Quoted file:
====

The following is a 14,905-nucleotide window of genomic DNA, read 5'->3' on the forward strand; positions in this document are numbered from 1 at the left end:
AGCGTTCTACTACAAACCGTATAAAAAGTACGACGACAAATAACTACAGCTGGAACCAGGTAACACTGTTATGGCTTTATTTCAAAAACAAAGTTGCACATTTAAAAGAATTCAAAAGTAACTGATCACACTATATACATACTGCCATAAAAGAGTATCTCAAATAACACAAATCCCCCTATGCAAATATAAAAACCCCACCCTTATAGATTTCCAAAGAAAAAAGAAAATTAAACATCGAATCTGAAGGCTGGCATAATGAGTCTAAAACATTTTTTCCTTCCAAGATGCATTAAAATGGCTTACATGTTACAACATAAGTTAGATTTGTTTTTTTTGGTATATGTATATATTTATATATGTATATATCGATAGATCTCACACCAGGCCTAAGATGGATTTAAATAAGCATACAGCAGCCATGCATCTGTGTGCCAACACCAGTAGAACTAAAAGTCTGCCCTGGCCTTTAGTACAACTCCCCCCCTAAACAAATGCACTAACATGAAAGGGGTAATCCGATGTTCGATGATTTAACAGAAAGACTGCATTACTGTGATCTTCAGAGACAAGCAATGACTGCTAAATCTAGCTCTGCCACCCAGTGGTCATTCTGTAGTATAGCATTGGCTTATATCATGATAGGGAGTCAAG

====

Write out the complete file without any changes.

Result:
The following is a 14,905-nucleotide window of genomic DNA, read 5'->3' on the forward strand; positions in this document are numbered from 1 at the left end:
AGCGTTCTACTACAAACCGTATAAAAAGTACGACGACAAATAACTACAGCTGGAACCAGGTAACACTGTTATGGCTTTATTTCAAAAACAAAGTTGCACATTTAAAAGAATTCAAAAGTAACTGATCACACTATATACATACTGCCATAAAAGAGTATCTCAAATAACACAAATCCCCCTATGCAAATATAAAAACCCCACCCTTATAGATTTCCAAAGAAAAAAGAAAATTAAACATCGAATCTGAAGGCTGGCATAATGAGTCTAAAACATTTTTTCCTTCCAAGATGCATTAAAATGGCTTACATGTTACAACATAAGTTAGATTTGTTTTTTTTGGTATATGTATATATTTATATATGTATATATCGATAGATCTCACACCAGGCCTAAGATGGATTTAAATAAGCATACAGCAGCCATGCATCTGTGTGCCAACACCAGTAGAACTAAAAGTCTGCCCTGGCCTTTAGTACAACTCCCCCCCTAAACAAATGCACTAACATGAAAGGGGTAATCCGATGTTCGATGATTTAACAGAAAGACTGCATTACTGTGATCTTCAGAGACAAGCAATGACTGCTAAATCTAGCTCTGCCACCCAGTGGTCATTCTGTAGTATAGCATTGGCTTATATCATGATAGGGAGTCAAG